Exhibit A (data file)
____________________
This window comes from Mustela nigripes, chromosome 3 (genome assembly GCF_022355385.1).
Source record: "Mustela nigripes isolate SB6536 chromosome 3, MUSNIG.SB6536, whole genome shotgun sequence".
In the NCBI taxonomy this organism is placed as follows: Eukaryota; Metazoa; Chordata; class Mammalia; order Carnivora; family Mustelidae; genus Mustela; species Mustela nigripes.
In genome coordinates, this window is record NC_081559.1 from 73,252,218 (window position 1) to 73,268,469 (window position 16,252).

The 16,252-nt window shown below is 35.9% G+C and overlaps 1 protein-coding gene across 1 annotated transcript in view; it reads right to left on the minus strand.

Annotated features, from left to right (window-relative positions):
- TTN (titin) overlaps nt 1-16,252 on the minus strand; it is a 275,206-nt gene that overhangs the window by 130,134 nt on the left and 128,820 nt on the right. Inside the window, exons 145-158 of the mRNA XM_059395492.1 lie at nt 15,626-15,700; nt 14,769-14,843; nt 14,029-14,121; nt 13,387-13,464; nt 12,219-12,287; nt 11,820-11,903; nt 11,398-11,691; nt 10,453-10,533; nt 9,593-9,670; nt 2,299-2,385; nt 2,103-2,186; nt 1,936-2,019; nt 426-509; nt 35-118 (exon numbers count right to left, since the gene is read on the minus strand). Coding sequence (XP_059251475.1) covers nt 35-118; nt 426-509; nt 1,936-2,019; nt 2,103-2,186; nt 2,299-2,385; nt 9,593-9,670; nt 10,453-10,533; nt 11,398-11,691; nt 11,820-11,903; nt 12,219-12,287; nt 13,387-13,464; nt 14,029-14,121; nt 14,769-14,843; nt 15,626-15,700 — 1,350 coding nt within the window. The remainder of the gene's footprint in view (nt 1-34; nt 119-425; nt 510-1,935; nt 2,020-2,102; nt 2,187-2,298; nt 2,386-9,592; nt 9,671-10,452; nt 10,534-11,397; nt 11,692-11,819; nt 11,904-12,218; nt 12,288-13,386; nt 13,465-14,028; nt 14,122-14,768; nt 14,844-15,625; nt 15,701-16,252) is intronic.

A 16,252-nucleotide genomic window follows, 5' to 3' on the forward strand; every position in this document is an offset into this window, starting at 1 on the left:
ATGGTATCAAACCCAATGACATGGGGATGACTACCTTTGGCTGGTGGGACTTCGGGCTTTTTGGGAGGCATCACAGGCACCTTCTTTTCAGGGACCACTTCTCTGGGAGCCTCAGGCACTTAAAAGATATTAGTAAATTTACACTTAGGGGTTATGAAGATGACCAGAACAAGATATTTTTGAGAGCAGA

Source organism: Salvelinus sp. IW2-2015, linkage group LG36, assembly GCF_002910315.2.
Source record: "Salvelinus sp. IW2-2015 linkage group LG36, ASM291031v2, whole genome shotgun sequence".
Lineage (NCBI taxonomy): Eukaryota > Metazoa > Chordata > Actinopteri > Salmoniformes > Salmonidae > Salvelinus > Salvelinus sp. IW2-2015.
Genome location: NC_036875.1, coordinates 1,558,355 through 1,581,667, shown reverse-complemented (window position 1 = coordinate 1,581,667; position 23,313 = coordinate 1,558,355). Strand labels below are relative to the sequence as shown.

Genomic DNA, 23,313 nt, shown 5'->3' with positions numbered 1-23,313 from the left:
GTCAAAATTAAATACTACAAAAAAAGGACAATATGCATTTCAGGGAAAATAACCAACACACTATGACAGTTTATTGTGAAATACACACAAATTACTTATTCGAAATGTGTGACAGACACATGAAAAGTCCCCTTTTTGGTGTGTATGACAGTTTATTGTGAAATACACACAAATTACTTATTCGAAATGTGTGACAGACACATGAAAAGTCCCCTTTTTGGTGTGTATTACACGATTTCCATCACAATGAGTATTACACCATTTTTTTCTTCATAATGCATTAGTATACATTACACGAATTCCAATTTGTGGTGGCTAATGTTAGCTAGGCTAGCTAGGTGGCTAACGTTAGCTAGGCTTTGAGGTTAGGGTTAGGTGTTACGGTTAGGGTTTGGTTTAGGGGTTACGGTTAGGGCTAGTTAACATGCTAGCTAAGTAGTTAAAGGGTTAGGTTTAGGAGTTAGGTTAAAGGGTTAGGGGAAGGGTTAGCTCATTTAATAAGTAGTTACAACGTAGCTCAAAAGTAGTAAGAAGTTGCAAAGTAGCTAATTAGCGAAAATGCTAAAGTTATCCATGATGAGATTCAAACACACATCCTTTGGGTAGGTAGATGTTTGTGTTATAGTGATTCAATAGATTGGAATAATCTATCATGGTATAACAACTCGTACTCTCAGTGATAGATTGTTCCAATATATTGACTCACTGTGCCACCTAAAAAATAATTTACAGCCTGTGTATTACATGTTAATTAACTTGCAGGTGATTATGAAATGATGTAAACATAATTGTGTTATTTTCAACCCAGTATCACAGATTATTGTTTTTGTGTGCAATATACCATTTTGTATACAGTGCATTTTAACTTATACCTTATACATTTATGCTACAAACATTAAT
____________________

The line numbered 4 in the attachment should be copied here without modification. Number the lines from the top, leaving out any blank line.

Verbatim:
In genome coordinates, this window is record NC_081559.1 from 73,252,218 (window position 1) to 73,268,469 (window position 16,252).